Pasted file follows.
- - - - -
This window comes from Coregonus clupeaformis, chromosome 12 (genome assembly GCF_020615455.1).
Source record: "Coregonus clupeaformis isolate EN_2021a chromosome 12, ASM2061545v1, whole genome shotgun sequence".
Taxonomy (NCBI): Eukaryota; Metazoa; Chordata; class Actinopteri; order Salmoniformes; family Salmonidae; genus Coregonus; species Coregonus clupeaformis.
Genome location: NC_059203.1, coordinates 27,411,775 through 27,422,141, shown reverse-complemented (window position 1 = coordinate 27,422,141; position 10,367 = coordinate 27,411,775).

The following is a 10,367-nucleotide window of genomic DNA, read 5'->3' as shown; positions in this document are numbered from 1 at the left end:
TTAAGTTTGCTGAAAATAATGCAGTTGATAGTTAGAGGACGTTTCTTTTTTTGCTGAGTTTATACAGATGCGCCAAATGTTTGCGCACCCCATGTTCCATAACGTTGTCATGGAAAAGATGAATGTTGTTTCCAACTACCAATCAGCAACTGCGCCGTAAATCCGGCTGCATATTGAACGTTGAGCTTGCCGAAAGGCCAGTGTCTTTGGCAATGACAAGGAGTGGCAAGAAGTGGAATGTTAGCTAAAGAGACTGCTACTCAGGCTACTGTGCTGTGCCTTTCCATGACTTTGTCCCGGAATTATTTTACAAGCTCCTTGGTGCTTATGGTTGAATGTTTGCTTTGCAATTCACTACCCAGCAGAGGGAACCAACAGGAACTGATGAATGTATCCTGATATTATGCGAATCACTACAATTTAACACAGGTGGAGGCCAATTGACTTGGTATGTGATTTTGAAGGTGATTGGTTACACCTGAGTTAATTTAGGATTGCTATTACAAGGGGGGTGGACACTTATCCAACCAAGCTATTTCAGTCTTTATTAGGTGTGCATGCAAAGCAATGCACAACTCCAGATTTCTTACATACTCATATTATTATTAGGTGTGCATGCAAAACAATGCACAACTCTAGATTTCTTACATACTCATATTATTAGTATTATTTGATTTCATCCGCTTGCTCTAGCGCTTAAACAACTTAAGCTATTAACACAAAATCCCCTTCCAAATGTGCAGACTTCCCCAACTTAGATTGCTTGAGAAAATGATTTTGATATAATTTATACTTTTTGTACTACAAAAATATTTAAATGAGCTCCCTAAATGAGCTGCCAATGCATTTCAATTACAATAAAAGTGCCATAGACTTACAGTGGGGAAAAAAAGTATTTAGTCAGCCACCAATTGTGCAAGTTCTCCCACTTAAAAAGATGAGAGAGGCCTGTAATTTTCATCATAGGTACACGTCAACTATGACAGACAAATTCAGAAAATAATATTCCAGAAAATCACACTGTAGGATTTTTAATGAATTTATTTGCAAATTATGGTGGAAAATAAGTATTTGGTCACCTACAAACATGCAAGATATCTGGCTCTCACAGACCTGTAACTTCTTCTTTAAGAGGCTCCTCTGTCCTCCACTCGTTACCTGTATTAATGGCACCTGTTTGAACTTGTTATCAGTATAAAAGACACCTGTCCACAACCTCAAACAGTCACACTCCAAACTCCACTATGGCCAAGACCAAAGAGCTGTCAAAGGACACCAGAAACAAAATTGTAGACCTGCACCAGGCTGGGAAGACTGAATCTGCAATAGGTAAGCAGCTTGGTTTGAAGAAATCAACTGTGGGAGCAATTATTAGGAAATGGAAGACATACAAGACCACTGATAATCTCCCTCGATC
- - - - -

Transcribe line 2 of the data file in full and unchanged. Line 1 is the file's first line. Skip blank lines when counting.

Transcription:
Source record: "Coregonus clupeaformis isolate EN_2021a chromosome 12, ASM2061545v1, whole genome shotgun sequence".